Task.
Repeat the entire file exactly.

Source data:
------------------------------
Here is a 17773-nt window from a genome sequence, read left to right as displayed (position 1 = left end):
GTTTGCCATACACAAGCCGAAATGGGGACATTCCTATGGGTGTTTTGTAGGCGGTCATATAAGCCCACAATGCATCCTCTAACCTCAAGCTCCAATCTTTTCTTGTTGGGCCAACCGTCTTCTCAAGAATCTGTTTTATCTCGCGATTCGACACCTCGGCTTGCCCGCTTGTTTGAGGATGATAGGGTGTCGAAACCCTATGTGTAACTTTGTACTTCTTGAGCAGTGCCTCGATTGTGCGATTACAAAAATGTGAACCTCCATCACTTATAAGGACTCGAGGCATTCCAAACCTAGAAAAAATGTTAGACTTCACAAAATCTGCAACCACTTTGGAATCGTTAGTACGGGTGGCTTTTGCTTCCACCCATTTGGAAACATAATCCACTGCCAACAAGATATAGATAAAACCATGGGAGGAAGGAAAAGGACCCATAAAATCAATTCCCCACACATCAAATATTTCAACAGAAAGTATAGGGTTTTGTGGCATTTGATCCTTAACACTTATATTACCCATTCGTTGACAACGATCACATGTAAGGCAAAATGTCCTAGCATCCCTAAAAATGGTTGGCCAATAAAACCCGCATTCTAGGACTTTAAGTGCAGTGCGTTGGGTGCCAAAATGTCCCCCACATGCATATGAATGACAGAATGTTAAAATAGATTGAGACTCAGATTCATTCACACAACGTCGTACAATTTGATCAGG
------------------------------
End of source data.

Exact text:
Here is a 17773-nt window from a genome sequence, read left to right as displayed (position 1 = left end):
GTTTGCCATACACAAGCCGAAATGGGGACATTCCTATGGGTGTTTTGTAGGCGGTCATATAAGCCCACAATGCATCCTCTAACCTCAAGCTCCAATCTTTTCTTGTTGGGCCAACCGTCTTCTCAAGAATCTGTTTTATCTCGCGATTCGACACCTCGGCTTGCCCGCTTGTTTGAGGATGATAGGGTGTCGAAACCCTATGTGTAACTTTGTACTTCTTGAGCAGTGCCTCGATTGTGCGATTACAAAAATGTGAACCTCCATCACTTATAAGGACTCGAGGCATTCCAAACCTAGAAAAAATGTTAGACTTCACAAAATCTGCAACCACTTTGGAATCGTTAGTACGGGTGGCTTTTGCTTCCACCCATTTGGAAACATAATCCACTGCCAACAAGATATAGATAAAACCATGGGAGGAAGGAAAAGGACCCATAAAATCAATTCCCCACACATCAAATATTTCAACAGAAAGTATAGGGTTTTGTGGCATTTGATCCTTAACACTTATATTACCCATTCGTTGACAACGATCACATGTAAGGCAAAATGTCCTAGCATCCCTAAAAATGGTTGGCCAATAAAACCCGCATTCTAGGACTTTAAGTGCAGTGCGTTGGGTGCCAAAATGTCCCCCACATGCATATGAATGACAGAATGTTAAAATAGATTGAGACTCAGATTCATTCACACAACGTCGTACAATTTGATCAGG